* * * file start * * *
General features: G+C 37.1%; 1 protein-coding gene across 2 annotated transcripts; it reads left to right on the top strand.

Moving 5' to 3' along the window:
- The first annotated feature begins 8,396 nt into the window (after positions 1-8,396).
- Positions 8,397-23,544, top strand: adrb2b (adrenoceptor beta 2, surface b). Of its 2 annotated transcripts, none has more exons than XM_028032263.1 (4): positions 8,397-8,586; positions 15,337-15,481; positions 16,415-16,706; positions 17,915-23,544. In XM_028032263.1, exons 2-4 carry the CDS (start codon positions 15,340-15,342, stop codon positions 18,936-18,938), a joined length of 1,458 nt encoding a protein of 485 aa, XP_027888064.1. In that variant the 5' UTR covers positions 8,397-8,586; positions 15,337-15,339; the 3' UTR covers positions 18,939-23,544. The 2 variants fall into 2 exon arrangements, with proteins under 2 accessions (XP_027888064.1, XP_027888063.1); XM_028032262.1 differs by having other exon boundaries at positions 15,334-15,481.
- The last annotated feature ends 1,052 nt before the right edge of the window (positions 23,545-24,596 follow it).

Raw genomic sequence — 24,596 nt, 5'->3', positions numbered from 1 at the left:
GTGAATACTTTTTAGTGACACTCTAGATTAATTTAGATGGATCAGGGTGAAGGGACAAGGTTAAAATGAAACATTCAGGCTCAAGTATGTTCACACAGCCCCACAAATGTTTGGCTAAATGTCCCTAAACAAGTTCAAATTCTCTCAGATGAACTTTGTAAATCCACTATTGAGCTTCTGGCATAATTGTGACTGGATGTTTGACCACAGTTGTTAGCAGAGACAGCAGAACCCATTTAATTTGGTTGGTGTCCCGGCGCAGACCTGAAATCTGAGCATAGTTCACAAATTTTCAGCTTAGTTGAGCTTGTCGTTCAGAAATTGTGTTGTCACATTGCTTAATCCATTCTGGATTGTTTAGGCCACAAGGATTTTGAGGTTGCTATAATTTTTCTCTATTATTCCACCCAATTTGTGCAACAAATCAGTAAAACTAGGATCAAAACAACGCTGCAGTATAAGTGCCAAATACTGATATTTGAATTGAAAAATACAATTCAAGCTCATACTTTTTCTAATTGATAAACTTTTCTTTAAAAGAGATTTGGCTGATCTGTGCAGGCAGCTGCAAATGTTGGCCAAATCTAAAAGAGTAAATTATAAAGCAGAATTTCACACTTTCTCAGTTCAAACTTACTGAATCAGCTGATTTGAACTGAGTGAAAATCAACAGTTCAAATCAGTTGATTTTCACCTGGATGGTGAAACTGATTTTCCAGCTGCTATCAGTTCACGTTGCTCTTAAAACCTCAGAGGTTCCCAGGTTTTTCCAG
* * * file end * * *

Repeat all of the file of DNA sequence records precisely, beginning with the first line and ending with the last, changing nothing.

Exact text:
General features: G+C 37.1%; 1 protein-coding gene across 2 annotated transcripts; it reads left to right on the top strand.

Moving 5' to 3' along the window:
- The first annotated feature begins 8,396 nt into the window (after positions 1-8,396).
- Positions 8,397-23,544, top strand: adrb2b (adrenoceptor beta 2, surface b). Of its 2 annotated transcripts, none has more exons than XM_028032263.1 (4): positions 8,397-8,586; positions 15,337-15,481; positions 16,415-16,706; positions 17,915-23,544. In XM_028032263.1, exons 2-4 carry the CDS (start codon positions 15,340-15,342, stop codon positions 18,936-18,938), a joined length of 1,458 nt encoding a protein of 485 aa, XP_027888064.1. In that variant the 5' UTR covers positions 8,397-8,586; positions 15,337-15,339; the 3' UTR covers positions 18,939-23,544. The 2 variants fall into 2 exon arrangements, with proteins under 2 accessions (XP_027888064.1, XP_027888063.1); XM_028032262.1 differs by having other exon boundaries at positions 15,334-15,481.
- The last annotated feature ends 1,052 nt before the right edge of the window (positions 23,545-24,596 follow it).

Raw genomic sequence — 24,596 nt, 5'->3', positions numbered from 1 at the left:
GTGAATACTTTTTAGTGACACTCTAGATTAATTTAGATGGATCAGGGTGAAGGGACAAGGTTAAAATGAAACATTCAGGCTCAAGTATGTTCACACAGCCCCACAAATGTTTGGCTAAATGTCCCTAAACAAGTTCAAATTCTCTCAGATGAACTTTGTAAATCCACTATTGAGCTTCTGGCATAATTGTGACTGGATGTTTGACCACAGTTGTTAGCAGAGACAGCAGAACCCATTTAATTTGGTTGGTGTCCCGGCGCAGACCTGAAATCTGAGCATAGTTCACAAATTTTCAGCTTAGTTGAGCTTGTCGTTCAGAAATTGTGTTGTCACATTGCTTAATCCATTCTGGATTGTTTAGGCCACAAGGATTTTGAGGTTGCTATAATTTTTCTCTATTATTCCACCCAATTTGTGCAACAAATCAGTAAAACTAGGATCAAAACAACGCTGCAGTATAAGTGCCAAATACTGATATTTGAATTGAAAAATACAATTCAAGCTCATACTTTTTCTAATTGATAAACTTTTCTTTAAAAGAGATTTGGCTGATCTGTGCAGGCAGCTGCAAATGTTGGCCAAATCTAAAAGAGTAAATTATAAAGCAGAATTTCACACTTTCTCAGTTCAAACTTACTGAATCAGCTGATTTGAACTGAGTGAAAATCAACAGTTCAAATCAGTTGATTTTCACCTGGATGGTGAAACTGATTTTCCAGCTGCTATCAGTTCACGTTGCTCTTAAAACCTCAGAGGTTCCCAGGTTTTTCCAG